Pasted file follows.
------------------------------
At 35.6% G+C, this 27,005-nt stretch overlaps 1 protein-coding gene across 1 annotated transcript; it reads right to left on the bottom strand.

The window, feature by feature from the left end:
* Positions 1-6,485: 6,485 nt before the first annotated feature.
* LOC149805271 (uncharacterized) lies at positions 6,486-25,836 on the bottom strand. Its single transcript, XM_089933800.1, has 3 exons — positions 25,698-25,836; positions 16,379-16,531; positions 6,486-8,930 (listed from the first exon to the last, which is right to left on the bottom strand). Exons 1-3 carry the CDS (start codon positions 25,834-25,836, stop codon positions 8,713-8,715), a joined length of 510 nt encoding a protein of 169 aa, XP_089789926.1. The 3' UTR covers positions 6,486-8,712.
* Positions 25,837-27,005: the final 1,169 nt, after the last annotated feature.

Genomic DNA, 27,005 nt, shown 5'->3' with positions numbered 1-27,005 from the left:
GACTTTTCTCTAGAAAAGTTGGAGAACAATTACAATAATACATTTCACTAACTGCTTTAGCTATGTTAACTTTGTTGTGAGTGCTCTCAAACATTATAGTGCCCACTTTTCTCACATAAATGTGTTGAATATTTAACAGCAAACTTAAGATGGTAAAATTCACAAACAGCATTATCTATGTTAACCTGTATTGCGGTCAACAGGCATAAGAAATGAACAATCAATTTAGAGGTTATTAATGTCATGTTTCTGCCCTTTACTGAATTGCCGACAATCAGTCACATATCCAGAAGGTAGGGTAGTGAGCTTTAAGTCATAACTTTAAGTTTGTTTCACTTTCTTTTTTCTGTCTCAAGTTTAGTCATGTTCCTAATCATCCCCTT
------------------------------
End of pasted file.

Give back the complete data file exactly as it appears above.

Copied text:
At 35.6% G+C, this 27,005-nt stretch overlaps 1 protein-coding gene across 1 annotated transcript; it reads right to left on the bottom strand.

The window, feature by feature from the left end:
* Positions 1-6,485: 6,485 nt before the first annotated feature.
* LOC149805271 (uncharacterized) lies at positions 6,486-25,836 on the bottom strand. Its single transcript, XM_089933800.1, has 3 exons — positions 25,698-25,836; positions 16,379-16,531; positions 6,486-8,930 (listed from the first exon to the last, which is right to left on the bottom strand). Exons 1-3 carry the CDS (start codon positions 25,834-25,836, stop codon positions 8,713-8,715), a joined length of 510 nt encoding a protein of 169 aa, XP_089789926.1. The 3' UTR covers positions 6,486-8,712.
* Positions 25,837-27,005: the final 1,169 nt, after the last annotated feature.

Genomic DNA, 27,005 nt, shown 5'->3' with positions numbered 1-27,005 from the left:
GACTTTTCTCTAGAAAAGTTGGAGAACAATTACAATAATACATTTCACTAACTGCTTTAGCTATGTTAACTTTGTTGTGAGTGCTCTCAAACATTATAGTGCCCACTTTTCTCACATAAATGTGTTGAATATTTAACAGCAAACTTAAGATGGTAAAATTCACAAACAGCATTATCTATGTTAACCTGTATTGCGGTCAACAGGCATAAGAAATGAACAATCAATTTAGAGGTTATTAATGTCATGTTTCTGCCCTTTACTGAATTGCCGACAATCAGTCACATATCCAGAAGGTAGGGTAGTGAGCTTTAAGTCATAACTTTAAGTTTGTTTCACTTTCTTTTTTCTGTCTCAAGTTTAGTCATGTTCCTAATCATCCCCTT